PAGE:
Cancer treatments are becoming more and more effective, but along with the destruction of cancer cells come a lot of extra undesirable effects. More and more it is becoming widely known that chemotherapy patients benefit from smoking marijuana. Smoking it is not actually necessary though. Eating it in some form seems to be the most beneficial mode of ingestion. Extracts are becoming more frequently made and available which do not produce any feelings on intoxication.
The idea behind chemotherapy began when it was noticed that WWII sailors who had been accidentally exposed to mustard gas had very low white blood cell counts. White blood cells multiply rapidly, as do cancer cells, so doctors began injecting an ingredient from the mustard gas into cancer patients. The doctors reported a rapid and significant improvement, although the effects were short-lived.
Since the mustard gas experiments many much more effective chemotherapy agents have been developed. They help many patients survive or recover completely from cancer, but just as many can benefit from adding cannabinoids to their treatment regimen.
Cannabinoids are the compounds present in cannabis. For many people there is still some degree of taboo surrounding marijuana use, but extracts that are highly effective for relieving sometimes debilitating symptoms often have no THC in them. In other words, they don’t make a person feel “high.”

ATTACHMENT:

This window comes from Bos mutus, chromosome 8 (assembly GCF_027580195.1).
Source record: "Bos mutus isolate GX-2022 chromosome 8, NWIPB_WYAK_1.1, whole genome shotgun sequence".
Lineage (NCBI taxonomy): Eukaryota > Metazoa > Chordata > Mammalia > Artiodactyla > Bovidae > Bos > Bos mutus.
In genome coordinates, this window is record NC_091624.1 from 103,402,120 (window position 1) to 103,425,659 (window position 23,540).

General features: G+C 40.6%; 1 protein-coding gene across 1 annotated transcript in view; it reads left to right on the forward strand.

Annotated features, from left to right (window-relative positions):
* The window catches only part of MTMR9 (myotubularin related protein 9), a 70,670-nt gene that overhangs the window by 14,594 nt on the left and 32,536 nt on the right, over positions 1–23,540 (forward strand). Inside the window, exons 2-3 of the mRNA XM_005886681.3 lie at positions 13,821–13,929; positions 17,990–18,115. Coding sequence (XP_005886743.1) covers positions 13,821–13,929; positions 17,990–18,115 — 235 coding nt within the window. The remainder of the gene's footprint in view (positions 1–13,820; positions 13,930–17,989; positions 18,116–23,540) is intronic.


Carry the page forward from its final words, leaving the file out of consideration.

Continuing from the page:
Some of the side effects associated with chemotherapy which have been shown to be alleviated with marijuana are nausea, vomiting, diarrhea, pain, and lack of appetite. Even so, some of these benefits pale in comparison to other findings about how chemotherapy patients can benefit from marijuana.
In numerous studies it has been found that cannabinoids can actually inhibit cancer cell production and migration. Brain cancer, which is particularly resistant to chemotherapy, creates patients who are even more likely to benefit from medicinal marijuana. Five studies on brain cancer in which patients were being treated with cannabidiol, a non-psychoactive compound in marijuana, or THC, the psychoactive compound, showed that cancer cell survival, migration, and multiplication decreased significantly with cannabinoid treatment.
Compounds derived from marijuana also demonstrated some neuro-protective effects in people with neurodegenerative processes taking place. An effect called apoptosis, programmed cell death, was found to be induced in cancer cells in breast cancer cases. Here also, cancer cell proliferation was inhibited by cannabis derivatives. Tumor masses were also greatly reduced in those suffering from breast cancer. Similar findings have been made with lung, prostate, oral, liver, blood, and pancreatic cancers.
The benefits of cannabis have even been established in canines. Some pet owners in efforts to ease the misery their furry friends with cancer were experiencing have tried offering their dogs cannabis and with exciting results. One dog owner said that her dog was no longer vomiting, having diarrhea, or seeming to be in so much pain as she was once again running around like a younger happier dog.
While it becomes increasingly obvious that chemotherapy treatments can be more easily endured by patients who smoke marijuana or ingest compounds made from it, the actual use of chemotherapy will eventually be called into question. While continuing research is necessary to make treatments that are consistently safe and effective we might eventually eliminate the need for chemotherapy in pursuit of a much cheaper and more pleasant way to survive cancer. Chemotherapy patients benefitting from smoking marijuana will eventually give way to cancer patients using marijuana to fight the cancer directly.
By: Lara Stielow